Our observations show that in insects there are structural and behavioural adaptations to attach silk to plant surfaces. In contrast to spiders, bagworms pre-treat the attachment substrate to enhance the bonding. The bagworm attachment discs share some intriguing similarities with those of spiders, such as a mushroom-like architecture, and gain enormous attachment strength. For the animal this is crucial, because failure of the bonding, especially during the immobile pupal stage, would be fatal. This is a starting point to investigate common principles of fibre-based attachment systems in arthropods, to gain a better understanding for the biological function and evolution of silks, and to generate biomimetic ideas for the quick, non-invasive technical attachments of cable-like structures to substrates.
5. Material and methods
Pupae and last instar caterpillars of the tea bagworm E. minuscula were collected from Ilex chinensis in Nanjing, China, by cutting off the leaves with the attached bags. For later identification, some individuals were kept in the laboratory until the moths hatched. Identification followed Hirowatari et al. , Sauter & Hättenschwiler  and Inoue et al. . The weight of individual animals was obtained using an AL204 electronic microbalance (Mettler-Toledo Group).
5.2. Force measurements
For the force measurements, a custom-made force transducer was used, which functioned as an array of cantilever beams in a metal T-shaped arrangement . Forces were measured from the deflection of the cantilever beams by foil strain gauges glued to the beams. The resolution for each direction was similar (approx. 1–2 mN). The fundamental resonance frequency for the x- and y-axis was lower (approx. 125–138 Hz) than for the z-axis (approx. 350 Hz). The data were logged, using a data acquisition platform (PXIe-8130, National Instruments, USA) at a sampling rate of 1000 Hz.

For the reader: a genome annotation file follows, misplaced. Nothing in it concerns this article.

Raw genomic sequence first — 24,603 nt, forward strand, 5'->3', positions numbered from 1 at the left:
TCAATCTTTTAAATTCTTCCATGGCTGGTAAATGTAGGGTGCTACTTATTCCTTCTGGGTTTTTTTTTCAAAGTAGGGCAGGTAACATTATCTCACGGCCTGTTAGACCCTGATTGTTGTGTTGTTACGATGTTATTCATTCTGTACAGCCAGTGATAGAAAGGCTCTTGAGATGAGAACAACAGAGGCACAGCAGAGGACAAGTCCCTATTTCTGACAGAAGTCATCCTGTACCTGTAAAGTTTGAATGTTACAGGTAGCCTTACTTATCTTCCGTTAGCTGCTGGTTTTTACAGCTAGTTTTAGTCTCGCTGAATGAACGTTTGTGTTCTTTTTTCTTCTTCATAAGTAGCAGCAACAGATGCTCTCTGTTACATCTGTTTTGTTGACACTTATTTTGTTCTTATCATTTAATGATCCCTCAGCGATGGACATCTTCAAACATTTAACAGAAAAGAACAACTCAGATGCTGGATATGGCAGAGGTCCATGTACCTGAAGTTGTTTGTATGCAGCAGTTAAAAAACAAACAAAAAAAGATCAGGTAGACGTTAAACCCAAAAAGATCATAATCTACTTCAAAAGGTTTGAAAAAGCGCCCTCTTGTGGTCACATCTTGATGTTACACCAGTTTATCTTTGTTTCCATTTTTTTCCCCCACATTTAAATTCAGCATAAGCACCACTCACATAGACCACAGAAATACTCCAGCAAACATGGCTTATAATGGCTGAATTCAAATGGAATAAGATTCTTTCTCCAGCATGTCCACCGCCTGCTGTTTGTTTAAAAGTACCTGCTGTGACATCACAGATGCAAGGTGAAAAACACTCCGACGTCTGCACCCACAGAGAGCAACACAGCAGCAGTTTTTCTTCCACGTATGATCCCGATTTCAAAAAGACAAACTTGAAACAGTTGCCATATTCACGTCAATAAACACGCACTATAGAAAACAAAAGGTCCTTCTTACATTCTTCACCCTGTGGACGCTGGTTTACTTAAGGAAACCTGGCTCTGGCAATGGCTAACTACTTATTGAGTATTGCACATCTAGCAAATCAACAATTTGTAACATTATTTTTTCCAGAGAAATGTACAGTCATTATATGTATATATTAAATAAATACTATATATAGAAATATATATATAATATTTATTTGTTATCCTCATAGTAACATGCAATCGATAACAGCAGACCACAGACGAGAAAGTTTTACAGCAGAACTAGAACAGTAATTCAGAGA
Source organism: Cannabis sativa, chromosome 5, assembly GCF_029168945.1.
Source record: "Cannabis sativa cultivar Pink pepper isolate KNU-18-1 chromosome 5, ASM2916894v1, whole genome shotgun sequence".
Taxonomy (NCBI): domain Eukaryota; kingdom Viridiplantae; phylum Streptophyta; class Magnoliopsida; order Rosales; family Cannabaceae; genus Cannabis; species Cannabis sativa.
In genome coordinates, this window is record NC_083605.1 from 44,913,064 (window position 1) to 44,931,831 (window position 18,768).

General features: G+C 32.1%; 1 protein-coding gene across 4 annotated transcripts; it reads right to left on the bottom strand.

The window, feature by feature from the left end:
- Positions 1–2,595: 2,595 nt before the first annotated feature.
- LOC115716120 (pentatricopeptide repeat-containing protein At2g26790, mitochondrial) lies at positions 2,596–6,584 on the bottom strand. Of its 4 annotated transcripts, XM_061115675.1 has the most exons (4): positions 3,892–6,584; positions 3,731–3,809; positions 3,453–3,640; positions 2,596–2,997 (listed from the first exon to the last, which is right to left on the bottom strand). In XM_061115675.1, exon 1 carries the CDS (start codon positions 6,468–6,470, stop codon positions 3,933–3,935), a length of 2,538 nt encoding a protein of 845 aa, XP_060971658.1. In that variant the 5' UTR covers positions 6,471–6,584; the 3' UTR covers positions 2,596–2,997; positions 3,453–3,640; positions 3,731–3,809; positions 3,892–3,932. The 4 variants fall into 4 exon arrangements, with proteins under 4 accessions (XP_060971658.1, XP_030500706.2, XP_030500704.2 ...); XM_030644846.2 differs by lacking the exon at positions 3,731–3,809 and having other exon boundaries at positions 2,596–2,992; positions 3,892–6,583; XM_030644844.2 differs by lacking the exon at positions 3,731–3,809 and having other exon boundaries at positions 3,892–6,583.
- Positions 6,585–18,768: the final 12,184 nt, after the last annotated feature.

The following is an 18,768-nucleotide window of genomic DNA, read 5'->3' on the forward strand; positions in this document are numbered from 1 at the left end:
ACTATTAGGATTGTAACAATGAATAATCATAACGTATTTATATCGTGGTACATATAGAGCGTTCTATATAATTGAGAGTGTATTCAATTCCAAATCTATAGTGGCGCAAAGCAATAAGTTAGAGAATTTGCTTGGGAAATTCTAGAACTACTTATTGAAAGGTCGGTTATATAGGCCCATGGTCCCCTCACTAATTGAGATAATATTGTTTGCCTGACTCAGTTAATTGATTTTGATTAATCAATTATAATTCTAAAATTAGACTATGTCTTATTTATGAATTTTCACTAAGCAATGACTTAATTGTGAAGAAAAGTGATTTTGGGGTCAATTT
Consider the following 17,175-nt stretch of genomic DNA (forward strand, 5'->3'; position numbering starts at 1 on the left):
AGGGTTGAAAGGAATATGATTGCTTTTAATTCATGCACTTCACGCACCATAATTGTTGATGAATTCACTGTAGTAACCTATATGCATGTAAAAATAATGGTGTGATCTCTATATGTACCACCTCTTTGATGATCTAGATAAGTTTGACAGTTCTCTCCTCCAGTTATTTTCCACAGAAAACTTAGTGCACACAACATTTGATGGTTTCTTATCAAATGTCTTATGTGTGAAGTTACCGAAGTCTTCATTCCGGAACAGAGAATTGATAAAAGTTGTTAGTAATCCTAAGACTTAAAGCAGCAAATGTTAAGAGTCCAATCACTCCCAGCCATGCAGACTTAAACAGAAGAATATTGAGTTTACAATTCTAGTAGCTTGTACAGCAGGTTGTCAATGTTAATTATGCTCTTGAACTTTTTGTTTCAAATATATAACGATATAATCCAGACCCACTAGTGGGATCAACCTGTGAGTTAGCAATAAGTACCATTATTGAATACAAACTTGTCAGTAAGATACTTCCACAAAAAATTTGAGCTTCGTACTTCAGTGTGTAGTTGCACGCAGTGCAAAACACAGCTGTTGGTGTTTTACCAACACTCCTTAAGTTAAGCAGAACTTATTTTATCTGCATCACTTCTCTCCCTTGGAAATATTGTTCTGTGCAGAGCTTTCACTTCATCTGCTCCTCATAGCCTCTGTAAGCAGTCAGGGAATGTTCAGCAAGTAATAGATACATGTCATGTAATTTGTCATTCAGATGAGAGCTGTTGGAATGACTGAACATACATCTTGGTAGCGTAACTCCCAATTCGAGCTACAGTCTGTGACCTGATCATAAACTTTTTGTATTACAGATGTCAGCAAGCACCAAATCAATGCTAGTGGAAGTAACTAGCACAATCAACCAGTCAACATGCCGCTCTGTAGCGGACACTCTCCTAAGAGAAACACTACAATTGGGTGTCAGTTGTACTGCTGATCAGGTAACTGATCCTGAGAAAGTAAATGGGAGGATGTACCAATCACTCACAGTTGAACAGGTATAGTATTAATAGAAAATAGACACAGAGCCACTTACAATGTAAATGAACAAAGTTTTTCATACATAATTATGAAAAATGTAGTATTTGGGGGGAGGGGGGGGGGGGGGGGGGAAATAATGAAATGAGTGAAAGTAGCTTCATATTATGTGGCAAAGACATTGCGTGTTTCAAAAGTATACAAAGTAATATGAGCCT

Only bagworms attached to the middle leaf vein were taken for measurements. Pull-off forces were measured within 1 h after material collection in the field. Small pieces of leaves with a diameter of about 15 mm, containing the attachment disc, were cut off and mechanically attached to the three-dimensional force sensor platform using thin metal plates and screws (figure 4). The distance between clamps (i.e. non-fixed middle part of the leaf) was 7 mm. The bag of the bagworm was pulled manually with constant speed of approximately 1 mm s−1 from the platform at an angle between 75° and 90° until the attachment disc separated from the leaf or the fibre bundle ruptured. The three-dimensional force data were recorded using an amplifier and data acquisition system. From the three force components, the pull-off force was calculated. A statistical analysis was performed, using SigmaStat (Systat Software Inc., San Jose, CA, USA). The Mann–Whitney rank sum test was used to test between forces reached at the two different failure modes (complete detachment versus thread rupture).
The cocoons were cut off the leaves at the level of their stalks, and the leaves with attachment discs were air dried. Then, desired pieces of the leaves with attachment discs were cut off and attached to the aluminium stubs using conductive carbon-containing double-adhesive tape. The samples were sputter coated with gold–palladium with a thickness of 10 nm (B7341, Agar Scientific Ltd, Stansted, Essex, UK) and studied in the SEM (Sigma FESEM, Carl Zeiss AG, Oberkochen, Germany) at an accelerating voltage of 5 kV.
S.N.G. conceived and designed the study. S.N.G., Z.D., A.J., Z.Z. and N.J. performed the experiments and analysed the data. J.L. determined the moth species used. E.G. determined the plant species used. J.O.W. and S.N.G. wrote the paper, and all authors contributed to revision.
We declare we have no competing interests.
This work was funded by the Friendship Award of the Jiangsu Province, China to S.N.G. and a Macquarie Research Fellowship of Macquarie University, Sydney to J.O.W. This study was also supported by the National Natural Science Foundation of China (51375232) and the Natural Science Foundation of Jiangsu Province (BK20141410), which were both awarded to A.J.
We thank Huan Wang (Nanjing University of Astronautics and Aeronautics, China) for assistance during experiments.
- Received January 4, 2017.
- Accepted February 7, 2017.
- © 2017 The Author(s)
Published by the Royal Society. All rights reserved.